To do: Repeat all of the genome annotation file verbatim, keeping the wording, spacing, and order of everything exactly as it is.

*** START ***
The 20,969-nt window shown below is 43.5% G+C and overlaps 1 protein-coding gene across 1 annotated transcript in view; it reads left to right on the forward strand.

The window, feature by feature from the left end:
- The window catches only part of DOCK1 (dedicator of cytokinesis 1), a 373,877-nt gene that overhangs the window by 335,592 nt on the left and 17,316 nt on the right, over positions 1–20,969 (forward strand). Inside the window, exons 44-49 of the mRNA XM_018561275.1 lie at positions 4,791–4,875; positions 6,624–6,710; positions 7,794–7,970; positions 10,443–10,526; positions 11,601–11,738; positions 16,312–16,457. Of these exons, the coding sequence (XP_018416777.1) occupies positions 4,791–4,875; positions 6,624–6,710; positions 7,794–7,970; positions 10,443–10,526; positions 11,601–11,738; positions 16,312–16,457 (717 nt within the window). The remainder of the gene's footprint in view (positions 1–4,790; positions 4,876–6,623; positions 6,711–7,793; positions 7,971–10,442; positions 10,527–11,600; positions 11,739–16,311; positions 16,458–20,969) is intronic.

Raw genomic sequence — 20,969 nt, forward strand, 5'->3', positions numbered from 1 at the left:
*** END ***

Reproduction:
The 20,969-nt window shown below is 43.5% G+C and overlaps 1 protein-coding gene across 1 annotated transcript in view; it reads left to right on the forward strand.

The window, feature by feature from the left end:
- The window catches only part of DOCK1 (dedicator of cytokinesis 1), a 373,877-nt gene that overhangs the window by 335,592 nt on the left and 17,316 nt on the right, over positions 1–20,969 (forward strand). Inside the window, exons 44-49 of the mRNA XM_018561275.1 lie at positions 4,791–4,875; positions 6,624–6,710; positions 7,794–7,970; positions 10,443–10,526; positions 11,601–11,738; positions 16,312–16,457. Of these exons, the coding sequence (XP_018416777.1) occupies positions 4,791–4,875; positions 6,624–6,710; positions 7,794–7,970; positions 10,443–10,526; positions 11,601–11,738; positions 16,312–16,457 (717 nt within the window). The remainder of the gene's footprint in view (positions 1–4,790; positions 4,876–6,623; positions 6,711–7,793; positions 7,971–10,442; positions 10,527–11,600; positions 11,739–16,311; positions 16,458–20,969) is intronic.

Raw genomic sequence — 20,969 nt, forward strand, 5'->3', positions numbered from 1 at the left: